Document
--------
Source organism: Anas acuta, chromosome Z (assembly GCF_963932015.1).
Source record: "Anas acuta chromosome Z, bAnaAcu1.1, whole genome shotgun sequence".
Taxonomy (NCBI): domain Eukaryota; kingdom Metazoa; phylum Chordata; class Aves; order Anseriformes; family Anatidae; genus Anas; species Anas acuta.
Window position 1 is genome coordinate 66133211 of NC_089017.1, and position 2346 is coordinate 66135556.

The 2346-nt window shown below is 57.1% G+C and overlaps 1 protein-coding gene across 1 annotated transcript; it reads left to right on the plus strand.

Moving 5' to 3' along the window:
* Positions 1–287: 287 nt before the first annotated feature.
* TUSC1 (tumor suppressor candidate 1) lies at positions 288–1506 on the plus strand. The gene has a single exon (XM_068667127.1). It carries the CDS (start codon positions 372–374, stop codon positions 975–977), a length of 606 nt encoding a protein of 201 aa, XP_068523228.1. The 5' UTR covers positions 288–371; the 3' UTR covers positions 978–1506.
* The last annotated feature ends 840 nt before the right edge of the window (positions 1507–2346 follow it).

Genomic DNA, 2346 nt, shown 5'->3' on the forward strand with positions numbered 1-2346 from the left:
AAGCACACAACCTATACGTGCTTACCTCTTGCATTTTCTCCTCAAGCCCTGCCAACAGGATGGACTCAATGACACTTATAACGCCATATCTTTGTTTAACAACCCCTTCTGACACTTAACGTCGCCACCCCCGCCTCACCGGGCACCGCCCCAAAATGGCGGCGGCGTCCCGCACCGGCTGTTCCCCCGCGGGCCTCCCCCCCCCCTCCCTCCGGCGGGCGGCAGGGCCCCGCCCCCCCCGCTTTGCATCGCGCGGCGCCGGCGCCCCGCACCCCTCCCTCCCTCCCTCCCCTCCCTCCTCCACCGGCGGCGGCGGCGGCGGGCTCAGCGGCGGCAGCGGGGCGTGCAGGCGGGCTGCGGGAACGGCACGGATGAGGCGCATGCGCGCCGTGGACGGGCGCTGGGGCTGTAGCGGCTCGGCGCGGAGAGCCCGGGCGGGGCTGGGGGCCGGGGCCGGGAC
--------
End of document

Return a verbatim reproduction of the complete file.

Source organism: Anas acuta, chromosome Z (assembly GCF_963932015.1).
Source record: "Anas acuta chromosome Z, bAnaAcu1.1, whole genome shotgun sequence".
Taxonomy (NCBI): domain Eukaryota; kingdom Metazoa; phylum Chordata; class Aves; order Anseriformes; family Anatidae; genus Anas; species Anas acuta.
Window position 1 is genome coordinate 66133211 of NC_089017.1, and position 2346 is coordinate 66135556.

The 2346-nt window shown below is 57.1% G+C and overlaps 1 protein-coding gene across 1 annotated transcript; it reads left to right on the plus strand.

Moving 5' to 3' along the window:
* Positions 1–287: 287 nt before the first annotated feature.
* TUSC1 (tumor suppressor candidate 1) lies at positions 288–1506 on the plus strand. The gene has a single exon (XM_068667127.1). It carries the CDS (start codon positions 372–374, stop codon positions 975–977), a length of 606 nt encoding a protein of 201 aa, XP_068523228.1. The 5' UTR covers positions 288–371; the 3' UTR covers positions 978–1506.
* The last annotated feature ends 840 nt before the right edge of the window (positions 1507–2346 follow it).

Genomic DNA, 2346 nt, shown 5'->3' on the forward strand with positions numbered 1-2346 from the left:
AAGCACACAACCTATACGTGCTTACCTCTTGCATTTTCTCCTCAAGCCCTGCCAACAGGATGGACTCAATGACACTTATAACGCCATATCTTTGTTTAACAACCCCTTCTGACACTTAACGTCGCCACCCCCGCCTCACCGGGCACCGCCCCAAAATGGCGGCGGCGTCCCGCACCGGCTGTTCCCCCGCGGGCCTCCCCCCCCCCTCCCTCCGGCGGGCGGCAGGGCCCCGCCCCCCCCGCTTTGCATCGCGCGGCGCCGGCGCCCCGCACCCCTCCCTCCCTCCCTCCCCTCCCTCCTCCACCGGCGGCGGCGGCGGCGGGCTCAGCGGCGGCAGCGGGGCGTGCAGGCGGGCTGCGGGAACGGCACGGATGAGGCGCATGCGCGCCGTGGACGGGCGCTGGGGCTGTAGCGGCTCGGCGCGGAGAGCCCGGGCGGGGCTGGGGGCCGGGGCCGGGAC